The elusive blue badge: What’s the deal with Twitter verification in 2020?

I think it’s fair to say that most people are familiar with Twitter’s coveted blue badge. The now infamous symbol of an officially verified account that lets people know that the account is authentic. 

The badge appears next to the name on an account’s profile and next to the account name in search results. It gives credibility, it suggests an account is of public interest and, has become a bit of a status symbol in recent years.

The verification policy used by Twitter has alway been a bit of a mystery. In the past Twitter has said that they will verify an account if it is of public interest and/or if it is an account that is likely to lead to the creation of false accounts. However, they have never gone into detail about how they determine what they consider to be in the public interest. 

The only thing that we know for certain about verification is that it is much sought after. After all, if you are lucky enough to have your account verified you are joining the ranks of Sony, The BBC, Barack Obama, Bill Gates, and of course ‘90s legend, Timmy Mallet

For years Twitter allowed individuals and businesses alike to apply for verification and then… the good times came to an end. Twitter stopped accepting verification requests.


Anyone who has been trying to get their account verified on Twitter will be very familiar with the above notice. It’s been there for quite some time. Twitter put a hold on all verification requests indefinitely in 2017. But why? 

The verification process was paused due to public outcry over Twitter’s decision to give a blue badge to an alleged white supremacist who tweeted disparaging comments about a woman killed during a riot in Charlottesville, Virginia. 

Twitter was forced to recognise that regardless of their intention the blue badge was seen as an endorsement of the account.

CEO, Jack Dorsey also sent out a tweet at the time, saying “we realized some time ago the system is broken and needs to be reconsidered. And we failed by not doing anything about it. Working now to fix faster.”

However, I don’t think anyone was prepared for how long it would take them to ‘fix’ the issue. But don’t despair, there is now hope on the horizon that verification will soon be making an epic comeback.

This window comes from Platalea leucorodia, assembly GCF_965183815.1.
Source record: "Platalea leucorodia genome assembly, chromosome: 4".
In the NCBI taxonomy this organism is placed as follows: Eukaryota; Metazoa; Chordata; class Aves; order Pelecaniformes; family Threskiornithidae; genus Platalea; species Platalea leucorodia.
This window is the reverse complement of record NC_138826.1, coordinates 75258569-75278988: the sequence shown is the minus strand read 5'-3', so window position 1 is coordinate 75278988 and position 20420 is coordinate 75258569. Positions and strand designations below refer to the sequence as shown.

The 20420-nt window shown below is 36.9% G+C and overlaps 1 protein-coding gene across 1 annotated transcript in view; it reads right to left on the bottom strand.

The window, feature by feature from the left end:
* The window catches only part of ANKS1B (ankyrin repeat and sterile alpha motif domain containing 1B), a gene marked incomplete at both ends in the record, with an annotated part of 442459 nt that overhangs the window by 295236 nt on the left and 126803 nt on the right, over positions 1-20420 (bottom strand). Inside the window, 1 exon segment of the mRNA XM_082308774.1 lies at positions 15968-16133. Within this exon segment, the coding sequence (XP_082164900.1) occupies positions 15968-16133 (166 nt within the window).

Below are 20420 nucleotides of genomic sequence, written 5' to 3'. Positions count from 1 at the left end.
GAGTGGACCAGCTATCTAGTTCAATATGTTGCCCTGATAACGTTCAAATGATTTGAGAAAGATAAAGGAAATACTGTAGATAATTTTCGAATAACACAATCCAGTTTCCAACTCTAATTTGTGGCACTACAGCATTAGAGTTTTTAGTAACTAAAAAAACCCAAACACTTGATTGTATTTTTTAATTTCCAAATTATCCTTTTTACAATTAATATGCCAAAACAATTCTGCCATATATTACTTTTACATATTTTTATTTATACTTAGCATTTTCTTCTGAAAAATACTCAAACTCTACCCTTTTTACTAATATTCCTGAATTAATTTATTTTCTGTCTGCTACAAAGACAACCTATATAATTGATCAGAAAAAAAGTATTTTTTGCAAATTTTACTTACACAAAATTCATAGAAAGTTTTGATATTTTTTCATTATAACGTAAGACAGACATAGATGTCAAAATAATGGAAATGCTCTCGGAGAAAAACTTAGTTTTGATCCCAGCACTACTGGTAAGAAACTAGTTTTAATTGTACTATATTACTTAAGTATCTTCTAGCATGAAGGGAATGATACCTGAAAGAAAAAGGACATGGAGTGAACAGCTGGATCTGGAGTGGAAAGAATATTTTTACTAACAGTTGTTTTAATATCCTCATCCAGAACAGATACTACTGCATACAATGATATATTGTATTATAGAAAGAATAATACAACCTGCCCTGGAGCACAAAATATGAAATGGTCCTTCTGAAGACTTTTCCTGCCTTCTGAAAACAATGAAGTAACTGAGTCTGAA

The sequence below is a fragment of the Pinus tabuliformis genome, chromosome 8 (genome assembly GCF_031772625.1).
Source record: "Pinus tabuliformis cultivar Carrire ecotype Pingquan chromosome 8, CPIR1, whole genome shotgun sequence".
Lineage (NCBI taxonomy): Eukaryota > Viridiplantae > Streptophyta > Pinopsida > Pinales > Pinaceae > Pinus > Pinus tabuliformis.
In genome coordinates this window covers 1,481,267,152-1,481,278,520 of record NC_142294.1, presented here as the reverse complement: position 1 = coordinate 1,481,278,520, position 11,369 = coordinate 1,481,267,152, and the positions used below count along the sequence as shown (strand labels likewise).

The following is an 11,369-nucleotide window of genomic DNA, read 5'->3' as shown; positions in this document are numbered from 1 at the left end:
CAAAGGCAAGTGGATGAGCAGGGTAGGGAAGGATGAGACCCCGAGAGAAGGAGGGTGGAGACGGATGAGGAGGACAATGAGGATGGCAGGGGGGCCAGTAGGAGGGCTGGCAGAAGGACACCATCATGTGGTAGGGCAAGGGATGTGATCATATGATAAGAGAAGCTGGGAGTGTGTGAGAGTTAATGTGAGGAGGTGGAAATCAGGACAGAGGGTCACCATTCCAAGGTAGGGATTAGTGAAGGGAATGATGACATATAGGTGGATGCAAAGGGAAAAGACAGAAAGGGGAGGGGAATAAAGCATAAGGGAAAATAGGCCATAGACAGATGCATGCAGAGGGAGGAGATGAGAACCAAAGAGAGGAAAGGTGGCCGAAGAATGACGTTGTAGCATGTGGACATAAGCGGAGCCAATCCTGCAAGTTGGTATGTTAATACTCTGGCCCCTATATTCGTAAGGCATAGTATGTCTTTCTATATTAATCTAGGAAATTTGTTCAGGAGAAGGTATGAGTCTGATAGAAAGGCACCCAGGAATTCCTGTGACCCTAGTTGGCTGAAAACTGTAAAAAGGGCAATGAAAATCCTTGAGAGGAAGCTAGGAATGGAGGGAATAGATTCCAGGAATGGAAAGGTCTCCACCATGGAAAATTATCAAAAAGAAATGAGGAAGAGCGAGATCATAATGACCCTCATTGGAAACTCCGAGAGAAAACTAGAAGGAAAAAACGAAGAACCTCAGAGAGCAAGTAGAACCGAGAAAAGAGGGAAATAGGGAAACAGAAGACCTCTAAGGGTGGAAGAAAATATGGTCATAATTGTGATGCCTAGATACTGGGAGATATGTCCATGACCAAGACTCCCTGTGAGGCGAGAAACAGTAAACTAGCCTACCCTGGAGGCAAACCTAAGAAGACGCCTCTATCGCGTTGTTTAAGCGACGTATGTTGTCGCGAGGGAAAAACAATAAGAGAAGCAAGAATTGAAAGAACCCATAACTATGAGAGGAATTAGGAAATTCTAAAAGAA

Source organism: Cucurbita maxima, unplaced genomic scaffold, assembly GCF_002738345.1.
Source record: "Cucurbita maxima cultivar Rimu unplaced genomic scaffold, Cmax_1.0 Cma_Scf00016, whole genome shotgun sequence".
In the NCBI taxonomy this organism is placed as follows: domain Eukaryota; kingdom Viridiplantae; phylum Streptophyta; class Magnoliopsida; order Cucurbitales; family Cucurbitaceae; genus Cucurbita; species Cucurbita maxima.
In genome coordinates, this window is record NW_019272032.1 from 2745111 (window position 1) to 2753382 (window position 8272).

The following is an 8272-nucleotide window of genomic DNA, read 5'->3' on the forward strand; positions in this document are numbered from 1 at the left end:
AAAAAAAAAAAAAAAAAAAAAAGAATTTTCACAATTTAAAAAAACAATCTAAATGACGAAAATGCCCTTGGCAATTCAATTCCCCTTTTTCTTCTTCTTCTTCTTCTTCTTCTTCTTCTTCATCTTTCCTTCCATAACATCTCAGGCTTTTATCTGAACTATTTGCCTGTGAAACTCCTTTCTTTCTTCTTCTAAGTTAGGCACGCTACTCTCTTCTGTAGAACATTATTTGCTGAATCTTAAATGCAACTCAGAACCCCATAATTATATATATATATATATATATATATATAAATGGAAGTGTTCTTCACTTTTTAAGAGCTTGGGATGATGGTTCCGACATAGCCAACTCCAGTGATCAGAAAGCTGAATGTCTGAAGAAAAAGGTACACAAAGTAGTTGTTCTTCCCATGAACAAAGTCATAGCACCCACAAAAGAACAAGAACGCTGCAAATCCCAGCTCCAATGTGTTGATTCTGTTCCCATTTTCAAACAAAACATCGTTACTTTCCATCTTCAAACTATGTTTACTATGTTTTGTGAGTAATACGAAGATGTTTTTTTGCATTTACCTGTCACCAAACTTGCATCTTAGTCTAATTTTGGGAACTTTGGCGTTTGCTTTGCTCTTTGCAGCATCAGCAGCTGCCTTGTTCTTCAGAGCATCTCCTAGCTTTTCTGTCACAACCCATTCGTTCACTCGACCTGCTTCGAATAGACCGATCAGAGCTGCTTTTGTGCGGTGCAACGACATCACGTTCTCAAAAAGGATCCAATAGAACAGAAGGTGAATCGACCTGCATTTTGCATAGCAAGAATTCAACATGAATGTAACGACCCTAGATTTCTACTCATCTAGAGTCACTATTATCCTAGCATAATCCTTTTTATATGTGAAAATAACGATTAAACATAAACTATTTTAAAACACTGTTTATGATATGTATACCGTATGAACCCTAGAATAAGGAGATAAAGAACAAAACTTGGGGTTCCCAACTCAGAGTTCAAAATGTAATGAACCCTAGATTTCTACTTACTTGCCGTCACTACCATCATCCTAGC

Reverse engineer, Jane Manchun Wong, is well-known for finding new features on Facebook and Twitter. On this occasion, she stumbled across a new “request verification” feature in the “personal information” section of settings and started digging deeper.

What she found was that Twitter is planning to completely overhaul the whole process and enhance the benefits for those who manage to attain verification. Not only will the blue badge be a status symbol and authentication tool, it will be a gateway to special privileges, such as priority in search results and enhanced reporting. Something that we marketeers will find extremely useful.

The new process will also offer some much needed transparency. In a recent interview with TechCrunch, Twitter confirmed that they will now publicly document what qualifies a Twitter user to be verified. 

This will certainly help clear up any confusion about what being verified means and who will be eligible.

Twitter also appears to be clamping down on bad behaviour on their platform by making it clear that verification can be taken away or not granted at all if their rules are breached. 

In future, if Twitter finds an account to have breached its rules, the account won’t be eligible to re-apply for verification for 3 months. This is a pretty strong stance from Twitter who has previously come under heavy criticism for not enforcing its own rules and allowing hate speech on its platform.




So, there you have it. The future of Twitter’s verification programme. 

Twitter haven’t released any launch dates yet, but it’s likely that they will roll it out slowly over time, so keep checking your account settings for that all important “request verification” tab. One day, it will appear like magic and you will want to act quickly when it does.


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